Ways to Intervene


YOU can stop violence…

just by speaking up!


help5

Have you ever heard the term “bystander effect”? The bystander effect is a social phenomenon that points out that the more people are present during some kind of crisis, the less likely anyone is to offer help to the victim. There are a lot of variables that play into this, but one of the biggest ones is that everyone seems to think someone else will do something about it. If you see or know that someone is being violent, don’t assume someone else will call the police or step in. Not only are you able to prevent or stop the situation, but when you ignore violence, it can leave the victim feeling even more hopeless.

I once worked with a woman here who was slapped by her ex-boyfriend walking down the sidewalk in a busy area of town. When she got out her phone to call for help, he took it from her and smashed it, as onlookers watched. As she ran, crying, down the street, she passed cars with their windows down and other people walking down the sidewalk. No one stopped to ask if she was okay. No one called the police. She told me she has never felt so scared and helpless in her life, and all it would have taken was one quick phone call from a bystander to make all the difference in the world.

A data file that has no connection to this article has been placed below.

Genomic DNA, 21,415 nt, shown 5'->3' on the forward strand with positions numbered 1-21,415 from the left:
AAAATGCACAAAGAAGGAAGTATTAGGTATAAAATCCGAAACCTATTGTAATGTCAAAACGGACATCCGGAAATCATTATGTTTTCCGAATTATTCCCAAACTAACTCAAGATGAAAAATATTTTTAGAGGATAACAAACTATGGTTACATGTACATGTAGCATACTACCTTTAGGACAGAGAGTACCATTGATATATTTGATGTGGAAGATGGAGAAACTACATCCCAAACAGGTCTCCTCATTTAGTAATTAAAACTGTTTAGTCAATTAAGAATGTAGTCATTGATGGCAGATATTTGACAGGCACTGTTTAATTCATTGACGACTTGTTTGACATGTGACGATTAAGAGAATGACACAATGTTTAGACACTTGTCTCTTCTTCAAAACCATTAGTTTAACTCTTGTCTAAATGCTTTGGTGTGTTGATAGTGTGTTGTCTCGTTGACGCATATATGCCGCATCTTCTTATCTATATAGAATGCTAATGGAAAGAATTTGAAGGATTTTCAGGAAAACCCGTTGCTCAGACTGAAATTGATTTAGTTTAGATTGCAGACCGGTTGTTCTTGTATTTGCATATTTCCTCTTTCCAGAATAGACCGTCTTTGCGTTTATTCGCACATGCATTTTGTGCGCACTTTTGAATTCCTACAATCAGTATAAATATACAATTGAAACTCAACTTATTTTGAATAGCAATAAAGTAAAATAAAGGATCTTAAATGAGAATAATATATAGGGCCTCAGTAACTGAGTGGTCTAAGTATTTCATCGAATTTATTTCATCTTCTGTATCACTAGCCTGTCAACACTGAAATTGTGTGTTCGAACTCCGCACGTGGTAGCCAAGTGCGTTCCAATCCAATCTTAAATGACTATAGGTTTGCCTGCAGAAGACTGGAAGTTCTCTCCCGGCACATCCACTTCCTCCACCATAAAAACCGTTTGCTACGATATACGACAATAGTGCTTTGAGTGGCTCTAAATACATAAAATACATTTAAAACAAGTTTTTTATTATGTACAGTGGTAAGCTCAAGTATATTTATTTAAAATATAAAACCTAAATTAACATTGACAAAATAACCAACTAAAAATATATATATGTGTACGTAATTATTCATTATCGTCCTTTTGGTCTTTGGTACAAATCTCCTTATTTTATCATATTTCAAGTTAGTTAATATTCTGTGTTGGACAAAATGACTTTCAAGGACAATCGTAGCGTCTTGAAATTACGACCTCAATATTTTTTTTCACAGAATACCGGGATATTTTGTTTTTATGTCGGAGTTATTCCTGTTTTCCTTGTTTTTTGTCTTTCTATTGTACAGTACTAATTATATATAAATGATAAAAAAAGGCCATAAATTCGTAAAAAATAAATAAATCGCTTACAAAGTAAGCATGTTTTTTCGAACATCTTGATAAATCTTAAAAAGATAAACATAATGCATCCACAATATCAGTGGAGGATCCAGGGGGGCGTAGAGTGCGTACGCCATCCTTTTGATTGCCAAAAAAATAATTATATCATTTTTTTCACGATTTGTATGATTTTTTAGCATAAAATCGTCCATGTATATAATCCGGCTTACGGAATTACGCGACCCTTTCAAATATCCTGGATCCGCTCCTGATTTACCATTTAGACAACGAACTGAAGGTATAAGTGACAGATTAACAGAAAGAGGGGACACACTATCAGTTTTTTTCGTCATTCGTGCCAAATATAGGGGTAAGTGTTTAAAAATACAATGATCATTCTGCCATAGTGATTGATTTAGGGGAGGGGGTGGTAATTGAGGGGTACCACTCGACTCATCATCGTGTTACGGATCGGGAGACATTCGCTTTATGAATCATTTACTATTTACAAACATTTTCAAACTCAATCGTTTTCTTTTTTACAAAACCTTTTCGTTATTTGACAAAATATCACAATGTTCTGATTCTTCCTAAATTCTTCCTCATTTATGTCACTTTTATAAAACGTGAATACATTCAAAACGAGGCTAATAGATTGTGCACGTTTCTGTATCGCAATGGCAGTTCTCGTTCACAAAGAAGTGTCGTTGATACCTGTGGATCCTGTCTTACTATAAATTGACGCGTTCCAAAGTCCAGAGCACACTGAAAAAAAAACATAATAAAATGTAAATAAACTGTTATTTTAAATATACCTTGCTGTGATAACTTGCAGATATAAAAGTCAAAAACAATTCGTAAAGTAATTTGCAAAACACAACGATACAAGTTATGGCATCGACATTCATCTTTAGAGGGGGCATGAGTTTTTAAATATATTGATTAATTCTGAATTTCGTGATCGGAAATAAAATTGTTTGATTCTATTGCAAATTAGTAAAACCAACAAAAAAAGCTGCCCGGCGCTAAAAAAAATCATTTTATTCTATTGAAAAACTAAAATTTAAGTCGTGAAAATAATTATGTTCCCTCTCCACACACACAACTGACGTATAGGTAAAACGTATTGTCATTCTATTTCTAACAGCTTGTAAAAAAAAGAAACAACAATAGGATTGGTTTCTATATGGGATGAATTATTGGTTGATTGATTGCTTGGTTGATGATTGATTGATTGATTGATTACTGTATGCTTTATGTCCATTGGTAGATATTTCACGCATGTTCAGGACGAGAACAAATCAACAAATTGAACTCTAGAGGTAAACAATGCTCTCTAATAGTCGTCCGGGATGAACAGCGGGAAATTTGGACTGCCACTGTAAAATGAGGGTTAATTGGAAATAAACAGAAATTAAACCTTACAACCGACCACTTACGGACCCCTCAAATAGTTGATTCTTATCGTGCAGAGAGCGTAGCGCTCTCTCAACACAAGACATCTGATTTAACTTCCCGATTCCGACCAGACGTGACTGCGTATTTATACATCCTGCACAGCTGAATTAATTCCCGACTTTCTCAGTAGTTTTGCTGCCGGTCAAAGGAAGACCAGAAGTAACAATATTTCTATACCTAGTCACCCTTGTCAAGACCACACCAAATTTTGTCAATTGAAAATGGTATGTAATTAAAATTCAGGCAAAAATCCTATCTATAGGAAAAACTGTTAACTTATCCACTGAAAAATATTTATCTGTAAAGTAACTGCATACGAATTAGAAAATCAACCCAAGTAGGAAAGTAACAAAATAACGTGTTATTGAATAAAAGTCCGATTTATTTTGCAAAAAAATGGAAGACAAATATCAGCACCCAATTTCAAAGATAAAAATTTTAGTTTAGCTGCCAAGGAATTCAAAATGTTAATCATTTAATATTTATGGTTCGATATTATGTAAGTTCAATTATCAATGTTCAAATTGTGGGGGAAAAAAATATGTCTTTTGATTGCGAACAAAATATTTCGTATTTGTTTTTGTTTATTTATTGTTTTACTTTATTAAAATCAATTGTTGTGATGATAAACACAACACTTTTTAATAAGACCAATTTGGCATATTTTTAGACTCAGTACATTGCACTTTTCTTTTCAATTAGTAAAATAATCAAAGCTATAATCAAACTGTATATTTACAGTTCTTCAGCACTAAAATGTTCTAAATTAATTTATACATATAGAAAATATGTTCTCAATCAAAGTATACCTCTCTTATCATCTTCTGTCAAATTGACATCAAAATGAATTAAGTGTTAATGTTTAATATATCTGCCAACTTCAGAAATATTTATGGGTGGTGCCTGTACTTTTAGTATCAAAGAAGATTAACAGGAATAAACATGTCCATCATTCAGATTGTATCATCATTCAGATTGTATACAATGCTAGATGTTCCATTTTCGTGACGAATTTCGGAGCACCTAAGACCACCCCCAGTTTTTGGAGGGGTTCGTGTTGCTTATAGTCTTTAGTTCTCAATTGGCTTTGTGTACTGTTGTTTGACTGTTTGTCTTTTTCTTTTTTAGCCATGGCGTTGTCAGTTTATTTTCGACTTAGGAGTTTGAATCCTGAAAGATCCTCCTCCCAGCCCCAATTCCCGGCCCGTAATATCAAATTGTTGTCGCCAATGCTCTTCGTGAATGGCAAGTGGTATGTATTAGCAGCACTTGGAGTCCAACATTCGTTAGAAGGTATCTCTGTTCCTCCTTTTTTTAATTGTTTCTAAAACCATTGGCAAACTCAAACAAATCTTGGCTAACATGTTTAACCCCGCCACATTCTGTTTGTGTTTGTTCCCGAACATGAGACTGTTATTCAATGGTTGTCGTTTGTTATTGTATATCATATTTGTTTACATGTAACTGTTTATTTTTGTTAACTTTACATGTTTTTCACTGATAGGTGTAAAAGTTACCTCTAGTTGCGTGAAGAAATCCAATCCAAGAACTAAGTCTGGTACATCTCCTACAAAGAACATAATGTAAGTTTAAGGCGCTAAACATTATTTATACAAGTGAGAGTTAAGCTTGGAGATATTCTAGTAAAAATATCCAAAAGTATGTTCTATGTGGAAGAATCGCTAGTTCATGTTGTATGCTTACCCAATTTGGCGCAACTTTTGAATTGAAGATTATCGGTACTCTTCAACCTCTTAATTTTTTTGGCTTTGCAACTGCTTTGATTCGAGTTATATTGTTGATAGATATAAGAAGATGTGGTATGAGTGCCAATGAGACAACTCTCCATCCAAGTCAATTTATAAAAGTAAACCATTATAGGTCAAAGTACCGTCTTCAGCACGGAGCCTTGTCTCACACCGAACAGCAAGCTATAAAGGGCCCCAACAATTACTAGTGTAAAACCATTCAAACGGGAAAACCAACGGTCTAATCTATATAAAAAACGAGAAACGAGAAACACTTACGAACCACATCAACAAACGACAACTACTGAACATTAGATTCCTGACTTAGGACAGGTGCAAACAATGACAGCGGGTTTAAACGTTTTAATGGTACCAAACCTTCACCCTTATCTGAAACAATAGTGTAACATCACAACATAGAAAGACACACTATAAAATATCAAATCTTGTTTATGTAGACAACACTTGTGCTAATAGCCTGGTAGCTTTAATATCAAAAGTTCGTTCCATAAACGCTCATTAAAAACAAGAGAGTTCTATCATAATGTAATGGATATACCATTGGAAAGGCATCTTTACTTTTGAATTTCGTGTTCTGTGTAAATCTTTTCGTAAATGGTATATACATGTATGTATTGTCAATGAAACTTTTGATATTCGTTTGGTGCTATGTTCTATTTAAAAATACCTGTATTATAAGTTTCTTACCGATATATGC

If you seem someone being bullied, harassed, or abused, try some of these ways to intervene:


  • Use an “I statement”: “I feel ___ when you ___. Please don’t do it again”
  • Distraction: Ask a man harassing someone on the street for the time or directions.
  • Bring it Home: “What if someone said your girlfriend deserved to be raped because of what she was wearing?”
  • Be Blunt: If you see someone doing something shady, say something! “Getting a girl drunk to have sex with her isn’t cool, and it can get you in a lot of trouble. Don’t do that.”
  • Watch Out for Your Friends: If your friend is being bothered by someone or looks like they’re in trouble, ask if they are okay or offer to take them home.
  • Respect: Always be respectful of yourself and others. Believe us, it sends a message.
  • Believe: If a friend or family member discloses domestic or sexual assault, believe them. Help them find resources like Wild Iris.
  • Call: If speaking up doesn’t work, or if it too dangerous to speak up, call 911 or the Wild Iris hotline.